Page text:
Poor teens' health may benefit from top schools

by Lindsey Tanner

A study suggests that disadvantaged teens may get more than an academic boost by attending top-notch high schools—their health may also benefit.

Risky behavior including binge-drinking, and use of hard drugs was less common among these kids, compared with peers who went to mostly worse schools. The teens were otherwise similar, all from low-income Los Angeles neighborhoods who applied to top public charter schools that admit students by lottery.

The researchers compared behavior in almost 1,000 kids in 10th through who were picked for the high-performing schools and in those who went elsewhere.

Overall, 36 percent of the selected kids engaged in at least one of 11 , compared with 42 percent of the other teens.

Results were published online Monday in Pediatrics.

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Jul 28, 2014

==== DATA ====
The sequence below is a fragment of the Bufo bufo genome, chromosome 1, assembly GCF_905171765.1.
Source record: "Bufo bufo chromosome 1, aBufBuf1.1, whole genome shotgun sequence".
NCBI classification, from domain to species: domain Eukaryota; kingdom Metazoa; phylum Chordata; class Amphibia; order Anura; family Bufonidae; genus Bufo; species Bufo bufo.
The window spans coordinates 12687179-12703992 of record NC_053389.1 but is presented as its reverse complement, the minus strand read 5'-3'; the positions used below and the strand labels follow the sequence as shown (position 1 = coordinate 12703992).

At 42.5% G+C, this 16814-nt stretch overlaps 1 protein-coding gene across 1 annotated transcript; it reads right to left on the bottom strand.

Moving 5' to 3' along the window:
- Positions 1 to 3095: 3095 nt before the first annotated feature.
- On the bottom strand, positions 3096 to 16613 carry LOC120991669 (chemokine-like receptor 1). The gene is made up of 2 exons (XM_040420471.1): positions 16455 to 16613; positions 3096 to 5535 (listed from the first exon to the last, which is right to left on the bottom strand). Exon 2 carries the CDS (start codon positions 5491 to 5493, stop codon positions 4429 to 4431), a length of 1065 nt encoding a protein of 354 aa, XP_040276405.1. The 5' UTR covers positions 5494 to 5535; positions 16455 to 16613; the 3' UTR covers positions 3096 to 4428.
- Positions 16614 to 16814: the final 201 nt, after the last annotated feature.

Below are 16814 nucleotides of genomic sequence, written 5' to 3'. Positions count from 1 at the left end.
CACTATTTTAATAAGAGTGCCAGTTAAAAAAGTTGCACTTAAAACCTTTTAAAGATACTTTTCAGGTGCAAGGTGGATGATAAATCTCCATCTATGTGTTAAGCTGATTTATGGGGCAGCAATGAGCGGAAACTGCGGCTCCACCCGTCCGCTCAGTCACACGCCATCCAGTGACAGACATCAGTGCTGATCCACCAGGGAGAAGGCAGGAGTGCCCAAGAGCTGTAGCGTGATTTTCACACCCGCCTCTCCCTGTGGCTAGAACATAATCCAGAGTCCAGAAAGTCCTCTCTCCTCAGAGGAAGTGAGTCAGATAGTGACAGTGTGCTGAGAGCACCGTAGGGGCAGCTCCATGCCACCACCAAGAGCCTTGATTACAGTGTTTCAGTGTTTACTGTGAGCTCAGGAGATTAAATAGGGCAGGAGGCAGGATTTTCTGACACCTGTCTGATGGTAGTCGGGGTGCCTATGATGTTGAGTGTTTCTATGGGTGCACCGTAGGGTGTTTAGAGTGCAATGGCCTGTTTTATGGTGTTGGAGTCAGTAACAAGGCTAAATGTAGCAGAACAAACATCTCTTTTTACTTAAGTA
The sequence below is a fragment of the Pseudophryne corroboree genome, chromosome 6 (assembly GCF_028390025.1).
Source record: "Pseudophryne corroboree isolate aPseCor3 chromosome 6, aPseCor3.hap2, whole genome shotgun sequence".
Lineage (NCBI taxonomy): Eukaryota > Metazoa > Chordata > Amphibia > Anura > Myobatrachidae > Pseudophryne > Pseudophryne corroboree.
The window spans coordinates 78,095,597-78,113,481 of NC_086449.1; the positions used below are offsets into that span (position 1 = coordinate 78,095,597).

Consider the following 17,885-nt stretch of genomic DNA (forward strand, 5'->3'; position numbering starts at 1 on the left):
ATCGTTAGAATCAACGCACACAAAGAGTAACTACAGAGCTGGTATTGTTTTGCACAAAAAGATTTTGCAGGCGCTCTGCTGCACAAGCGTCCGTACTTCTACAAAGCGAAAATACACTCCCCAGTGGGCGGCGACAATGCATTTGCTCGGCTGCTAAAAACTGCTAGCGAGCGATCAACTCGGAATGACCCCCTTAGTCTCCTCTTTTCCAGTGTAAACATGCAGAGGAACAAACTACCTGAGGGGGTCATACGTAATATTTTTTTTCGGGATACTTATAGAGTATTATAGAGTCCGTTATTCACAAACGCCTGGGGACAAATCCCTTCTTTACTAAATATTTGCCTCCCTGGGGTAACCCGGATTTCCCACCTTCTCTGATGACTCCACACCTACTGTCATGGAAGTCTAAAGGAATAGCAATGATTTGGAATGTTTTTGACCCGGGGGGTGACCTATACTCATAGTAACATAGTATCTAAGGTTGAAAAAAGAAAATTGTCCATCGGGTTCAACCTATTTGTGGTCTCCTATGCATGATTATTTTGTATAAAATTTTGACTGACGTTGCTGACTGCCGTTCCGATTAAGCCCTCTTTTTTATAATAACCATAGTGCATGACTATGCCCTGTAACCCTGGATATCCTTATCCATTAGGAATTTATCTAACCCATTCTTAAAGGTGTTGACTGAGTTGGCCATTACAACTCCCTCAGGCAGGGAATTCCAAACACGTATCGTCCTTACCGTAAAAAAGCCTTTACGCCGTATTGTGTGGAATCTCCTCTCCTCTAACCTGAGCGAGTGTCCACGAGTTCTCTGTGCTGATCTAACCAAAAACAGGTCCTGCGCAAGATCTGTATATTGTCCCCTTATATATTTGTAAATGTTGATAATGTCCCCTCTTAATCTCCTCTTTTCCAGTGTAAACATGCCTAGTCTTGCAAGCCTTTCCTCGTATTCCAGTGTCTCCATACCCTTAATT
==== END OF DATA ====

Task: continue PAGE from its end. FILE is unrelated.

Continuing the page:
Honestly, I am with anything that can help children to succeed whether we are talking about poor kids or the ones with disabilities. If we have an opportunity to help, why not using it? I've seen so many children from poor districts who would want to study, but they have no decent option. The school their neighborhoods have are scary to go to as you may never come back. Let's remind ourselves that need to focus on education whether it is professional academic thesis writing at EssayOnlineStore here http://essayonlinestore.com/ or simply teaching kid to read

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